Rabbi Danielle Eskow has organized a COVID-19 vaccination clinic for Holocaust survivors in Brookline in a concerted effort to help a vulnerable population that might otherwise struggle to book an appointment.
Eskow, who was vaccinated in the first phase of the state’s rollout plan, said she hopes the clinic will come as a relief to survivors, many of whom live alone or are not technologically savvy, she said.
“A lot of us are able to sign in online and do it ourselves or we have a family member, if you’re a little bit older, who could do it for you,” she said. “But a lot of the survivors are living alone and a lot of them are not technologically savvy. Some people [are] homebound and so it’s very difficult for them to access the information.”
The clinic, which will be held Feb. 25 at Congregation Kehillath Israel in Brookline, will be run by Eskow’s sister, Dr. Marisa Tieger, a physician at Massachusetts Eye and Ear, and Dr. Justin Holtzman, who has been running his own clinic at the University of Massachusetts Amherst. Holtzman will be providing the vaccines for Eskow’s clinic. Eskow said she also plans to enlist another doctor.
Holtzman said he immediately jumped at the idea to help with the clinic.
“My first reaction was, ‘What a great way to get the vaccine to people who need it, but are likely unable to be able to utilize the technology platforms to schedule the appointments,’ ” he said. “To be able to play a role in helping to eradicate [the pandemic], or at least helping to bring it under control, is nothing short of an honor.”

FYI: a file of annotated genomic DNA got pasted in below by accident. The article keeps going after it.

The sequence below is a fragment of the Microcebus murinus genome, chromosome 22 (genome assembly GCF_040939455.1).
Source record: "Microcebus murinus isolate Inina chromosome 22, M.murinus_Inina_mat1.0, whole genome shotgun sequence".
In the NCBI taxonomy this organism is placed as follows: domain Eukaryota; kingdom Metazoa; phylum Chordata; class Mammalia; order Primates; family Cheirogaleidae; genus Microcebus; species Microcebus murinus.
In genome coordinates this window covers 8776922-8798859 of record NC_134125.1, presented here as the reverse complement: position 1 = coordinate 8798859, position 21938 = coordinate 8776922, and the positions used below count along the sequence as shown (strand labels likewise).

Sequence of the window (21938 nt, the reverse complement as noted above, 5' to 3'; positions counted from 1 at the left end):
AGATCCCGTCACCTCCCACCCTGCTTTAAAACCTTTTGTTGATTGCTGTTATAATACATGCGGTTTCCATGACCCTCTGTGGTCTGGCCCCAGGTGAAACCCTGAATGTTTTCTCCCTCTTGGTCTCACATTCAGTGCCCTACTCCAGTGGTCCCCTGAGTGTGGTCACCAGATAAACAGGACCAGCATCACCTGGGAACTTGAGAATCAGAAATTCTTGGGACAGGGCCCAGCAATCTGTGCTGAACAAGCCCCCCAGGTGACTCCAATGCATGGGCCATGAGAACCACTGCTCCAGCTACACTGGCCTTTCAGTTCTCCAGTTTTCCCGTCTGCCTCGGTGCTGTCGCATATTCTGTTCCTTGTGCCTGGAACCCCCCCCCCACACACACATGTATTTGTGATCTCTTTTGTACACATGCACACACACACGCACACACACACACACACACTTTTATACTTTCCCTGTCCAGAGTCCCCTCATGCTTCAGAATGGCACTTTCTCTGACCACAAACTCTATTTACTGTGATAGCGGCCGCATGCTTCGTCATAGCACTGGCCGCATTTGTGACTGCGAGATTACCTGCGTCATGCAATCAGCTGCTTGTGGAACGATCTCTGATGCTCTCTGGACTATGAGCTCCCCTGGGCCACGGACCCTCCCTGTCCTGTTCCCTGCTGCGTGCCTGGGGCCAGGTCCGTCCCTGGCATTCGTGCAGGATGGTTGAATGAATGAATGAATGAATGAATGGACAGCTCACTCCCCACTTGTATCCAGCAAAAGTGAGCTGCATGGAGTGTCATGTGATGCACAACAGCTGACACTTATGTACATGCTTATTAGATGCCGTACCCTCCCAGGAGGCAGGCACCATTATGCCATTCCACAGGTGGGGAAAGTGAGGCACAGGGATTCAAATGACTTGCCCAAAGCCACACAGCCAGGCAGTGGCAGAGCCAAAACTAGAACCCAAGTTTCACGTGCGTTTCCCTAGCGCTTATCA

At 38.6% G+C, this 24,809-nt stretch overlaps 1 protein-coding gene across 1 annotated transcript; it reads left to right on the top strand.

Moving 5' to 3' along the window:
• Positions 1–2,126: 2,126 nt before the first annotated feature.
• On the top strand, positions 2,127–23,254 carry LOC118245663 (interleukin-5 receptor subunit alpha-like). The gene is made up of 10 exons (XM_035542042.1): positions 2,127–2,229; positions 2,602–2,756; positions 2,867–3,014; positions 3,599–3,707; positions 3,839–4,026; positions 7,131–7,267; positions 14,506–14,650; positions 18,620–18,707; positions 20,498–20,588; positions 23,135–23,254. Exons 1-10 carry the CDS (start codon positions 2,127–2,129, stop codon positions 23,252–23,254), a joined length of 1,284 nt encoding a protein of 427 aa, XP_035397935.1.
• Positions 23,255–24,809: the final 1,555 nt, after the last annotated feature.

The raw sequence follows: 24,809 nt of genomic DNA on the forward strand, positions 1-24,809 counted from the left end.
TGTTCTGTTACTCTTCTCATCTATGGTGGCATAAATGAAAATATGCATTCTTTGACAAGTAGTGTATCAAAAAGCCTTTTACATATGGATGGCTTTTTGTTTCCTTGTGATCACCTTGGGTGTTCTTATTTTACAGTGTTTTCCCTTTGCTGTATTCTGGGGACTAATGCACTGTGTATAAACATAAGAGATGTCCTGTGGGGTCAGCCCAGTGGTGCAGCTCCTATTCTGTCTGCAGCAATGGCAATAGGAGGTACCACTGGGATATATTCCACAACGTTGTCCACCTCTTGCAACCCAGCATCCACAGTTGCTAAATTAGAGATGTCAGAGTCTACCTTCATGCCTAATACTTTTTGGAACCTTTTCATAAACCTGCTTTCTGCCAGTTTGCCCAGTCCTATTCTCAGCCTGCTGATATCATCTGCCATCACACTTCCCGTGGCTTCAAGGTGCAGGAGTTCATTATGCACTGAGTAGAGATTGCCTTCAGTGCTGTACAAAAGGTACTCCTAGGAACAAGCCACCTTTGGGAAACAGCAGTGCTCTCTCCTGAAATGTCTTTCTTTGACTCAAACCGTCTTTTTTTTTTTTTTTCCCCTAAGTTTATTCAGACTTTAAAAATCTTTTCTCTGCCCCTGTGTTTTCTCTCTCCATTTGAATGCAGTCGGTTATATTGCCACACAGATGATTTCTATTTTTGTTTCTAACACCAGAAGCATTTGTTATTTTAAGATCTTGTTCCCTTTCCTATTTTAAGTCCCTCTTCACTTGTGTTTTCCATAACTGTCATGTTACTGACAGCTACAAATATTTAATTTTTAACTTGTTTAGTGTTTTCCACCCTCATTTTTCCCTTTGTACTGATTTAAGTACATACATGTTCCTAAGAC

Helping Holocaust survivors is deeply personal for Eskow, whose husband is the grandchild of survivors.
“They came over after the war, they had been through horrible things beyond anyone’s imagination and they started a life from scratch,” she said. Eskow and her husband named their children after his grandparents.
Survivors have booked 14 appointments in the two days they have been available, Eskow said.
Eskow enlisted the help of Janet Stein Calm, president of the American Association of Jewish Holocaust Survivors and Descendants of Greater Boston, to reach out to Holocaust survivors about the clinic. Stein Calm said the group uses a range of strategies to contact survivors, including sending out mailings.
It is particularly important to vaccinate survivors because of the years of their lives lost due to the war, Stein Calm said.
“They’ve already been robbed out of years of their lives, they were robbed out of their childhoods, they were robbed out of their communities and the schools they went to and what should have been their lives,” she said. “They were fortunate enough, miraculously enough, to survive the Holocaust but it doesn’t mean that it’s gone from their memories. The least thing we can do at this point is to do anything we can to help them return to what should be a normal life.”
Eskow said she feels a duty to help survivors continue to share their stories.
“Stories are the only accounts we have left of this horrible tragedy that happened, and if we can protect them and preserve them, we can continue to allow them to share their stories for years to come,” she said. “And that’s preserving history as best we can.”
Survivors who want to make appointments can call 857-245-6763.